The Reporters Committee for Freedom of the Press, along with several historians and public-interest groups, filed a lawsuit today urging the U.S. District Court for the District of Columbia to block a presidential order that illegally limits access to records of former presidents.
The lawsuit also demands the immediate release of more than 68,000 documents from the Reagan administration.
The records, which include correspondence between Reagan and his advisors, were due for release on Jan. 20, 2001 — 12 years after Reagan left office. But an executive order from President Bush put the scheduled release of the records on hold indefinitely.
“Journalists, historians, academics and citizens have been waiting anxiously for access to these valuable records,” said Reporters Committee Executive Director Lucy Dalglish. “The president’s unexpected restrictions to the records will make it much more difficult for the public to have a clear understanding of what went on in the White House during the Reagan years. – and subsequent administrations.”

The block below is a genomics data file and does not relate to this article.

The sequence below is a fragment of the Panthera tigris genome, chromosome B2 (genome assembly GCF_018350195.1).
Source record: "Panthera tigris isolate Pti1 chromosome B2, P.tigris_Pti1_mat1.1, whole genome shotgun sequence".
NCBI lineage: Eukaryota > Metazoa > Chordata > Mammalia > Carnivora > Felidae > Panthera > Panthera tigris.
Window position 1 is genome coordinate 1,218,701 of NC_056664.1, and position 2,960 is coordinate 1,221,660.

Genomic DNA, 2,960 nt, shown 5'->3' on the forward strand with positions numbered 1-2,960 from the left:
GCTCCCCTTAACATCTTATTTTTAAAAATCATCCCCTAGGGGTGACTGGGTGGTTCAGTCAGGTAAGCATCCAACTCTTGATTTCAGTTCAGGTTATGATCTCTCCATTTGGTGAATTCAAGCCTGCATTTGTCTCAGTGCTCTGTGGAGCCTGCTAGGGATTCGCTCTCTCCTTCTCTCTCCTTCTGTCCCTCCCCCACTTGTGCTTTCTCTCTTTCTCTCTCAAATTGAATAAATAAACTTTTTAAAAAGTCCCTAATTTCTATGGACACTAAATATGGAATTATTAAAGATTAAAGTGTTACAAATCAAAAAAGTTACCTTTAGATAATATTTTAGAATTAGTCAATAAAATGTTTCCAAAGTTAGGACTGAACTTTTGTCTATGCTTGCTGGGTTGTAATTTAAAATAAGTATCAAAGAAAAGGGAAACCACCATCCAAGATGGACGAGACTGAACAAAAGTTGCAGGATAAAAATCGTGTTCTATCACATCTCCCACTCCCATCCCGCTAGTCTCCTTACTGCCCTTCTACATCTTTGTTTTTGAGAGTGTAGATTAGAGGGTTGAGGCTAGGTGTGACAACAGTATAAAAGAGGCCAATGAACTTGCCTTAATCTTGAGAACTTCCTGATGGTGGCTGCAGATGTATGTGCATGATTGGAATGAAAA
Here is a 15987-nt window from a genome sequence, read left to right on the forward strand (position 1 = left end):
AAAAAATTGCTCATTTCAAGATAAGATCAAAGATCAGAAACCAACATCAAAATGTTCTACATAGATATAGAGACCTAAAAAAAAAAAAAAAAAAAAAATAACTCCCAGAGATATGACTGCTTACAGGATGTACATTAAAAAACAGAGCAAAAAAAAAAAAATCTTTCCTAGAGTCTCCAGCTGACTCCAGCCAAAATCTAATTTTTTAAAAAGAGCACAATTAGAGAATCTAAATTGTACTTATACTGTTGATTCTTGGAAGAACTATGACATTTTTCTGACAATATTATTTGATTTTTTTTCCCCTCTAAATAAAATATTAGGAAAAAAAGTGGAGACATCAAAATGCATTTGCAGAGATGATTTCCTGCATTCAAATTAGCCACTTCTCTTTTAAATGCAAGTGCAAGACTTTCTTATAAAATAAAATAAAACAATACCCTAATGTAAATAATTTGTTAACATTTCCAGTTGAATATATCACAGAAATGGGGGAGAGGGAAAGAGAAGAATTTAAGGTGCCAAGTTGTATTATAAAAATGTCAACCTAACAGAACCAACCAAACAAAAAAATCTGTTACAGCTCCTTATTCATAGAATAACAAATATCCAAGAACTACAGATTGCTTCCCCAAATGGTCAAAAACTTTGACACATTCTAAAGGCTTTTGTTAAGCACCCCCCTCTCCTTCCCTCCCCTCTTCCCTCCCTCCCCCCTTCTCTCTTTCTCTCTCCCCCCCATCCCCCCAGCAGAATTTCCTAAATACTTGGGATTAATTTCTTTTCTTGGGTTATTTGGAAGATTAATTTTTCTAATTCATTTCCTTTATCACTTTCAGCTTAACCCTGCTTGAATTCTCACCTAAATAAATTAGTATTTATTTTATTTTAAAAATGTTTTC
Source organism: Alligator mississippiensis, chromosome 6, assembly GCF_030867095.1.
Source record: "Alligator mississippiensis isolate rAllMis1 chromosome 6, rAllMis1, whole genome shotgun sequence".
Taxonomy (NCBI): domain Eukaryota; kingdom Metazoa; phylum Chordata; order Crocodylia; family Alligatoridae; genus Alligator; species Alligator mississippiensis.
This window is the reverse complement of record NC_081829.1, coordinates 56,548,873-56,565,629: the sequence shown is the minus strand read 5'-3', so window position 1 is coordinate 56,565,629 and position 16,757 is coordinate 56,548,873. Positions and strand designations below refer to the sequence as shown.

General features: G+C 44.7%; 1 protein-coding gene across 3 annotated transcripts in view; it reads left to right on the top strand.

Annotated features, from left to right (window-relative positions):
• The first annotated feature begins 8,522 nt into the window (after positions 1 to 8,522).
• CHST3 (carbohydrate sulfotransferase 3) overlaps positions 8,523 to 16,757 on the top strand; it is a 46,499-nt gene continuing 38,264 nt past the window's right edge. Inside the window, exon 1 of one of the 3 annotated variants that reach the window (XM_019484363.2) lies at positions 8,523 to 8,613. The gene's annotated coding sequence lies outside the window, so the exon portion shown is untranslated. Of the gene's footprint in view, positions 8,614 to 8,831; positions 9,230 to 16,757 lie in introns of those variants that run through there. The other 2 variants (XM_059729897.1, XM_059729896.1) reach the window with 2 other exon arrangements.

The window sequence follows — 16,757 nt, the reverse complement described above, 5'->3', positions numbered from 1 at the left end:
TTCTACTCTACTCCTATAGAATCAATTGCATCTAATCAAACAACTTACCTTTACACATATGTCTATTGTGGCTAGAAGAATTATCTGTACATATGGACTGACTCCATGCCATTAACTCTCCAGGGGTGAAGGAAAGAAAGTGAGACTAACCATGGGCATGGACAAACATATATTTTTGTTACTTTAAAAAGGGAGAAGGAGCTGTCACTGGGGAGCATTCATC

Records from the Reagan White House and from subsequent administrations originally fell under the Presidential Records Act of 1978, a post-Watergate measure that became law after former President Richard Nixon attempted to hold on to his papers and tape recordings as personal property.
The act made presidential records government property. The law mandated that the records become public after 12 years.
But Executive Order 13233, signed on Nov. 1 by President Bush, effectively restores disclosure power of the records to a sitting president and the former president.
National Archivist John Carlin, named as a defendant in the lawsuit along with the National Archives and Records Administration, has declined to release the historic records, saying he would abide by the executive order.
The lawsuit, filed today in the U.S. District Court for the District of Columbia, urges the court to invalidate Executive Order 13233 and order the release of the records.
Attorneys with Public Citizen coordinated the effort on behalf of the Reporters Committee, the American Historical Association, the National Security Archive, the Organization of American Historians and two presidential historians.
A copy of the complaint is available at: https://www.rcfp.org/news/documents/20011128ahavnara.html